to disk. This program also saves intermediate results to disk every 30 minutes
in case there is a power failure.

You can compare your computer's speed with other users by checking the
web page http://mersenne.org/report_benchmarks/. If you are much slower
than comparable machines, utilities such as Task Manager are available
that can find programs that are using CPU cycles.

You can get several reports of your PrimeNet activity at any time
by logging in at http://mersenne.org/.

If you have overclocked your machine, I recommend running the torture


test for a day. The longer you run the torture test the greater the
chance that you will uncover possible problems caused by overheating
or overstressed memory.

Depending on the exponent being tested, the program may decide that it
would be wise to invest some time checking for small factors before
running a Lucas-Lehmer test.

SETTING UP A PROXY SERVER


-------------------------

Choose the "Connection..." button in the Test/Primenet dialog box. Fill in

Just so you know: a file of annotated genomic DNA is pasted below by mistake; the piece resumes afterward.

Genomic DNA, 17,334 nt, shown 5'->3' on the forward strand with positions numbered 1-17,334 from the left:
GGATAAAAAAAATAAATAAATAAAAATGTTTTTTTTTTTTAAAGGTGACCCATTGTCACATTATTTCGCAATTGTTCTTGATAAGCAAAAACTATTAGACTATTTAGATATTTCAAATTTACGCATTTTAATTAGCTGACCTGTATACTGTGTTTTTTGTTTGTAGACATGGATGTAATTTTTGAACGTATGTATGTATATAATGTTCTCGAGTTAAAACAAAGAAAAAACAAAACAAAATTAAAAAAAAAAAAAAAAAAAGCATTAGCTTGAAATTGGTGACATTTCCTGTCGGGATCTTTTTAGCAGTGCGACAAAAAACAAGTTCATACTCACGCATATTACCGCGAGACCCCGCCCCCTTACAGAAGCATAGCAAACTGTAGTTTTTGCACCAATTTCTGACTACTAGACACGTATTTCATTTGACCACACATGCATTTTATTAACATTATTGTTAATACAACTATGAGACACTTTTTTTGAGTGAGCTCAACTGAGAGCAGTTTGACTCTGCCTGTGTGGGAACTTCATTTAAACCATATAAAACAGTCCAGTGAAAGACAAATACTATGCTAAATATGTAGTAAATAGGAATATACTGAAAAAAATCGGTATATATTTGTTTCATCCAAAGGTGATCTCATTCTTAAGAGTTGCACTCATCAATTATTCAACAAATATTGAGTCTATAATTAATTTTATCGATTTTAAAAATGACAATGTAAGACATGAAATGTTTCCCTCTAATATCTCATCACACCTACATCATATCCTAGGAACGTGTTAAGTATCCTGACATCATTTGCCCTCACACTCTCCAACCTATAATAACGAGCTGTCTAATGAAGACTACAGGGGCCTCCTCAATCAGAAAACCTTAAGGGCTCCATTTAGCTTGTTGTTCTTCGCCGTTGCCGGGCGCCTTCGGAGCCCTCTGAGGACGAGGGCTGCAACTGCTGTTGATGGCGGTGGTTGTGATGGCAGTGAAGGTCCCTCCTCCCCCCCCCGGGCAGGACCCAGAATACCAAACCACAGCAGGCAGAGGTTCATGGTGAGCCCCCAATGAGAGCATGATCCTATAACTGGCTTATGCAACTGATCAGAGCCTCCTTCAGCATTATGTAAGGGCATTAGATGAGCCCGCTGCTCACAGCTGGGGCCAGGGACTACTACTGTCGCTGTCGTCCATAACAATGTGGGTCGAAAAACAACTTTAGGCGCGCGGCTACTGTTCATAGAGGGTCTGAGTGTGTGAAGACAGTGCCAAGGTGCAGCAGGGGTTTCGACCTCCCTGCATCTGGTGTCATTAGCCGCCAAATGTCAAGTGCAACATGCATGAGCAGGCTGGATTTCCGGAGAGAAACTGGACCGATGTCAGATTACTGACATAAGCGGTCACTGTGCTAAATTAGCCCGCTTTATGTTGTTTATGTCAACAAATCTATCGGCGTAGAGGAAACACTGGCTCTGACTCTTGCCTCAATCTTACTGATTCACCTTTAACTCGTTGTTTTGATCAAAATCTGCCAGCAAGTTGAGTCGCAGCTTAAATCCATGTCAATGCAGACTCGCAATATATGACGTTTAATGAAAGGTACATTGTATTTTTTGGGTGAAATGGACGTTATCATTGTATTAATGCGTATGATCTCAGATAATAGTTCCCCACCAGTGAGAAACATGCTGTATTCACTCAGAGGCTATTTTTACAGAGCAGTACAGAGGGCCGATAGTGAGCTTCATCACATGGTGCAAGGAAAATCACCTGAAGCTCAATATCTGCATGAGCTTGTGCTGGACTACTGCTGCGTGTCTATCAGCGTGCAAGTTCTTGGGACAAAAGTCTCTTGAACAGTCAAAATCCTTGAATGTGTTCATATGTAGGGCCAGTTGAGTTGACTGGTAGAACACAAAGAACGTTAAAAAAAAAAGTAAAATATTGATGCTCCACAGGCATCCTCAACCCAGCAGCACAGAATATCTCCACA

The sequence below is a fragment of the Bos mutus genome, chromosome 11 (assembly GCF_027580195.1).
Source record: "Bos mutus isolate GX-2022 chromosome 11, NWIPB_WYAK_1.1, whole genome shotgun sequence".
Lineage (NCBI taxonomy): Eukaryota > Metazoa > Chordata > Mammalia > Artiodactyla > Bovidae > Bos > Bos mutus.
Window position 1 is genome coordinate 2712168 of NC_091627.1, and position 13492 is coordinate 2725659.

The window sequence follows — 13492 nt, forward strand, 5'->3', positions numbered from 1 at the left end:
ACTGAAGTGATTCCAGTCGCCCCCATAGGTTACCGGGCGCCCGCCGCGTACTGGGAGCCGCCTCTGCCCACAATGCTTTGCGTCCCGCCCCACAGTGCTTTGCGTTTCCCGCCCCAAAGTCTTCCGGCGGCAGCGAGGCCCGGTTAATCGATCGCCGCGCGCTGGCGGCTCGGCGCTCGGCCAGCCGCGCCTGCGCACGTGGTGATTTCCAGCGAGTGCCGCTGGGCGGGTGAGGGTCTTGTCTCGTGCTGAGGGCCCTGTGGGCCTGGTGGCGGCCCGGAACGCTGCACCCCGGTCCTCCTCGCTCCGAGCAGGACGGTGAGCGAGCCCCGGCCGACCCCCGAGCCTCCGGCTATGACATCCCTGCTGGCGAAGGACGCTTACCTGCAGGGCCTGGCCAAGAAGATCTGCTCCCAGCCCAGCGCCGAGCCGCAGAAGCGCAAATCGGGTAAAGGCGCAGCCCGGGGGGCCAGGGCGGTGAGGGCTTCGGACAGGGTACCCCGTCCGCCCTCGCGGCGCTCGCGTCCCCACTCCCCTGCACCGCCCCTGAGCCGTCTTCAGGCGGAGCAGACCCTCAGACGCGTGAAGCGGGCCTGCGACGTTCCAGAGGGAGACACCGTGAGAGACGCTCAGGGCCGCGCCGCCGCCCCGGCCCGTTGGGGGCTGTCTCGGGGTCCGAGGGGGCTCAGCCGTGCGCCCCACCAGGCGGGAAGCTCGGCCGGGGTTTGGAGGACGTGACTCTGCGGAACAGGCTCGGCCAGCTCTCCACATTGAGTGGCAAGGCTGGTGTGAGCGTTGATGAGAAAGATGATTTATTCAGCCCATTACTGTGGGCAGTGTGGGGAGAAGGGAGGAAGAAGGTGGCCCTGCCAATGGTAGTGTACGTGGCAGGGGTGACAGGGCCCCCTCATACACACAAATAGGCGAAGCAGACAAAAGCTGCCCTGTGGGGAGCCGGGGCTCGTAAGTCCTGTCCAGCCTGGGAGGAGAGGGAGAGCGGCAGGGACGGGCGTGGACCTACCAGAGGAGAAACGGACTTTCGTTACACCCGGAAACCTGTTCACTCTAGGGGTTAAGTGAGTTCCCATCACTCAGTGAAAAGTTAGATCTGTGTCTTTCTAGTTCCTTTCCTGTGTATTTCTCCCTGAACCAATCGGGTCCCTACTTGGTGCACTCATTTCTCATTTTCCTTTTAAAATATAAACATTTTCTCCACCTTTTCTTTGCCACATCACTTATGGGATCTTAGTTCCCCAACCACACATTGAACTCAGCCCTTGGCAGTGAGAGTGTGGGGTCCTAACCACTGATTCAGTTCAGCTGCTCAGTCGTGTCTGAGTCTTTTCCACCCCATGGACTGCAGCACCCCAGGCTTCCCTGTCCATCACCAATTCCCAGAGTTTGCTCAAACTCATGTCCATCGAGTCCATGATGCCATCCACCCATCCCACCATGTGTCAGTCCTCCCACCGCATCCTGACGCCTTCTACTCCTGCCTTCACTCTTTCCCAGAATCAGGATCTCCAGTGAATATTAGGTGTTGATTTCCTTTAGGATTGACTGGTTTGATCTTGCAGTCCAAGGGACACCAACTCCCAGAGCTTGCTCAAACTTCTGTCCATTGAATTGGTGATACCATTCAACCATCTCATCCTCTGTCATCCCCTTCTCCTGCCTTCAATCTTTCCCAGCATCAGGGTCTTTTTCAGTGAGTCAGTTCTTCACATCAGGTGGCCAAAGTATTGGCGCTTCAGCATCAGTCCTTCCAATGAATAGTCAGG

the proxy information.

SETTING P-1/ECM STAGE 2 MEMORY


------------------------------

Stage 2 of P-1 factoring step prior to running a Lucas-Lehmer test is


slightly more effective if it is given more memory to work with. However,
if you let the program use too much memory then the performance of ALL programs
will suffer. The good news is that 98% of the time the program uses a minimal
amount of memory. In fact, the program will work just fine if you never
let it use more than the minimum.

So how do you intelligently choose the memory settings? Below


are some steps you might take to figure this out:

1) Be conservative. It is better to set the memory too low


than too high. Setting the value too high can cause thrashing which
slows down all programs. Remember, the program will only use the
extra memory in stage 2 of P-1 factoring (about 12 hours a month).

2) Start with how much memory is installed in your machine. Allow a


reasonable amount of memory for the OS and whatever background tasks